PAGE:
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This Fact Sheet discusses constructive dismissal. Constructive dismissal cases are rarely straight-forward. Before filing a claim, you should be well informed about the issues involved.
Constructive dismissal cases are rarely straight-forward. Before filing a claim, you should be well informed about the issues involved. Read this Fact Sheet along with JobWatch’s ‘Unfair Dismissal’, ‘General Protections Dispute – Termination claim’ and ‘Notice of Termination’ Fact Sheets which give you information on how to make a claim. Before you leave your job, seek further assistance from JobWatch, your union, or a lawyer.
Constructive dismissal means that even though your employer did not say you were fired, the employer’s behaviour forced you to leave your employment. In this situation the termination of your employment may be at the initiative of the employer.
If your employer tells you that you have been dismissed, it is very clear that the termination of your employment was at the initiative of the employer. However, in some cases an employer may not say ‘you’re sacked’, but may still force an employee to leave because of the things the employer does or fails to do. That is, an employer may treat an employee so badly that their conduct fundamentally breaches the employment contract between the employer and the employee, leaving the employee with no reasonable option but to leave their employment. This is what is known as a ‘constructive dismissal.’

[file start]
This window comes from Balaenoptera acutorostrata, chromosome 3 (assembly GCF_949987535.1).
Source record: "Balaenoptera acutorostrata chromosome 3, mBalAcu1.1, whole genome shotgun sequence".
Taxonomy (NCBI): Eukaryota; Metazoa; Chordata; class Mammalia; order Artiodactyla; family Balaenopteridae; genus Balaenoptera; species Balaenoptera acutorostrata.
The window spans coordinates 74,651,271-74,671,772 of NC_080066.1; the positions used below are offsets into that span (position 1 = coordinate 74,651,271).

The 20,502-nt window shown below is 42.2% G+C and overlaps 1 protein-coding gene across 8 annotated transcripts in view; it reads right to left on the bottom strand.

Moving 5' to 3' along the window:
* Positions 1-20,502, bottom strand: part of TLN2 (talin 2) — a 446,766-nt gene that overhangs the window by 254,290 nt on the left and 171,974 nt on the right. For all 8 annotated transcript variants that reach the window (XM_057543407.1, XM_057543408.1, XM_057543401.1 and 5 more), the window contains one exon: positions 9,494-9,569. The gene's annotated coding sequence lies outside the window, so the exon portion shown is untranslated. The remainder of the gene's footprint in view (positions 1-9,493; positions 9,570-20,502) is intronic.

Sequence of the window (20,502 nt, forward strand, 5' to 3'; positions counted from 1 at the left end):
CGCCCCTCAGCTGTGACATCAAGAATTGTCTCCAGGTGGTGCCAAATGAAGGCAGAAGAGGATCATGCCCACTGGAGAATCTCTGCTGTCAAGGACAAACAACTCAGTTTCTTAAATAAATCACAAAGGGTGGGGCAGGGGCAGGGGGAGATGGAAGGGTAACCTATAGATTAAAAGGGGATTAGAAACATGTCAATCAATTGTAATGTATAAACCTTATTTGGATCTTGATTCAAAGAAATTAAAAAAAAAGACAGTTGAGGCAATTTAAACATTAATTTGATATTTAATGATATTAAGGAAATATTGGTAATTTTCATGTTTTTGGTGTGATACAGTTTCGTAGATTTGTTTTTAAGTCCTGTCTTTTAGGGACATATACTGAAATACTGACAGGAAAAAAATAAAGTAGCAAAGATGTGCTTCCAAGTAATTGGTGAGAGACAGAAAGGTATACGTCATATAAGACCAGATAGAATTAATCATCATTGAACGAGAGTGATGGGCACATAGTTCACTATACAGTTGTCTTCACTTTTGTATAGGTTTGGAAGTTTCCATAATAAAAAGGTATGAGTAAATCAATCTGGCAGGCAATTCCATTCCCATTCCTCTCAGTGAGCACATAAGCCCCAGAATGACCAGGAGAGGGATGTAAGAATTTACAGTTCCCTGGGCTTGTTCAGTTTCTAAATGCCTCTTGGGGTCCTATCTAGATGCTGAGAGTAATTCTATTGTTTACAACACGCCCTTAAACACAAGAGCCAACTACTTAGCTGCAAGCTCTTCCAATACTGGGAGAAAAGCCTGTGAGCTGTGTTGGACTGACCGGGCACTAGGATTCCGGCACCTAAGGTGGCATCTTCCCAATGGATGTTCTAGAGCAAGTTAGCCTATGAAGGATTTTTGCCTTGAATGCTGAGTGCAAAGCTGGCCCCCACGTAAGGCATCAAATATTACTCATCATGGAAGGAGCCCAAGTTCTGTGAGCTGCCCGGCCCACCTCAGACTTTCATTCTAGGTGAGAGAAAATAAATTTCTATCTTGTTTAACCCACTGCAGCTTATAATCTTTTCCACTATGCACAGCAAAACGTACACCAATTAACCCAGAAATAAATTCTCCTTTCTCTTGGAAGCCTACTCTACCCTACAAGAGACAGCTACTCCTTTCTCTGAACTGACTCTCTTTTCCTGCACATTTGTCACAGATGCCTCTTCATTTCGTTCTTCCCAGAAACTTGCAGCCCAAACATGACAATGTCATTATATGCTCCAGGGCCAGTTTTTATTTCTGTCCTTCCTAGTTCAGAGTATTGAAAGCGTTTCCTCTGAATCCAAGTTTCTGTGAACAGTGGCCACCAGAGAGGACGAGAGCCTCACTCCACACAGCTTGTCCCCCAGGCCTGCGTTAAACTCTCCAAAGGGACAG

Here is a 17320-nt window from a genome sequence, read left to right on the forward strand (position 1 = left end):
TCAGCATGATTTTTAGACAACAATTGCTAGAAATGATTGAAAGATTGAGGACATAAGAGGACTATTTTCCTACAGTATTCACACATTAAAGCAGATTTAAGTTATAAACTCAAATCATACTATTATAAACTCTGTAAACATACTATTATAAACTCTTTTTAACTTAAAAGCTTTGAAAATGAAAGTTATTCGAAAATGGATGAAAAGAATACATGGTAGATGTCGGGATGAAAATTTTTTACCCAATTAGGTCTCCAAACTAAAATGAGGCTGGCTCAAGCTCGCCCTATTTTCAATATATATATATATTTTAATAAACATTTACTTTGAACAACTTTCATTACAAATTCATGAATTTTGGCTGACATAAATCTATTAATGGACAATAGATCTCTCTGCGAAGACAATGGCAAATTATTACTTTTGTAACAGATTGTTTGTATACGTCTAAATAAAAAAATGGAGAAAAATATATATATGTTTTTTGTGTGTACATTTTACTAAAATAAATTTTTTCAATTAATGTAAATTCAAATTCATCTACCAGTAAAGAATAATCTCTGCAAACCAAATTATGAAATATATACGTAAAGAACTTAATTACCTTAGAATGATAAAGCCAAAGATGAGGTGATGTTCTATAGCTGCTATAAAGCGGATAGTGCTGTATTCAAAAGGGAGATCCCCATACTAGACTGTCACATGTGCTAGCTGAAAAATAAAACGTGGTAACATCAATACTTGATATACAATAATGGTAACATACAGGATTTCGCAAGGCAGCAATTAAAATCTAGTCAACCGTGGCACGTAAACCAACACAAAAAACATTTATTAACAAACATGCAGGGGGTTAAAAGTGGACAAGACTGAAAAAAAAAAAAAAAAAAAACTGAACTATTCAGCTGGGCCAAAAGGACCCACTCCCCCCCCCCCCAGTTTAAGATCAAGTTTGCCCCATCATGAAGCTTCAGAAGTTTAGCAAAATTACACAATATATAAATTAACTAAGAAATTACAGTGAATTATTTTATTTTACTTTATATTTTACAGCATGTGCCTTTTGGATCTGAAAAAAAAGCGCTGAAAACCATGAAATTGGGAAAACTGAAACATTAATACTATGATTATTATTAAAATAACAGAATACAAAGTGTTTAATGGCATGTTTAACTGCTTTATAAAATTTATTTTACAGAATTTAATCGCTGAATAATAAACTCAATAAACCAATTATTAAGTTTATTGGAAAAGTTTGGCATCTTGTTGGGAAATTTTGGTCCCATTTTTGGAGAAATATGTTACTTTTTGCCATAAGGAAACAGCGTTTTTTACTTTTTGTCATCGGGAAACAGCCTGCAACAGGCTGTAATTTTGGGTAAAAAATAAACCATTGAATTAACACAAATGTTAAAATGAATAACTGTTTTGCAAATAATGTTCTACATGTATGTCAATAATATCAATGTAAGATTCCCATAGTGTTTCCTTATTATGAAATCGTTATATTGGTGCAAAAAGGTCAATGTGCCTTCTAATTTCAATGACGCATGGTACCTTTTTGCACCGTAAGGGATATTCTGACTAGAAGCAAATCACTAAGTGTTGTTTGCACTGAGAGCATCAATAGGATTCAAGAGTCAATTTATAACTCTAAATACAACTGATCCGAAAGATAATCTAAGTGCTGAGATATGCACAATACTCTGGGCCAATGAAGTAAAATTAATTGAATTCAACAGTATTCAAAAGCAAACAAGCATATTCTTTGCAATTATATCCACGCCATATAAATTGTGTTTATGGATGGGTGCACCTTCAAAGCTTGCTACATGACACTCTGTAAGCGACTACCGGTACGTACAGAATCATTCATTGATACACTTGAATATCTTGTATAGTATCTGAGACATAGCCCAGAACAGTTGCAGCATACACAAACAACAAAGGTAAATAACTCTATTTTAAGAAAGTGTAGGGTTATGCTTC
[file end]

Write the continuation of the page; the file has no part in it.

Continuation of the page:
A constructive dismissal arises if you can show, on the balance of probabilities, that you did not leave your employment voluntarily but that you were forced to leave because of your employer’s conduct.
However, just because you may not like your employer’s conduct does not mean that you will succeed with a constructive dismissal claim. It is a high threshold to show that your employer’s conduct fundamentally damaged the employment relationship between you and the employer for the purpose of a claim based on constructive dismissal.
You must be able to show that your employment was terminated ‘at the initiative of the employer,’ not because you decided to voluntarily resign.
Note – A constructive dismissal argument is put as part of an unfair dismissal or General Protections Dispute – Termination claim or as part of an underpayments claim (for termination payments). It is not a separate legal claim.
For more information about constructive dismissal, important actions you should take, and your rights, download the Fact Sheet.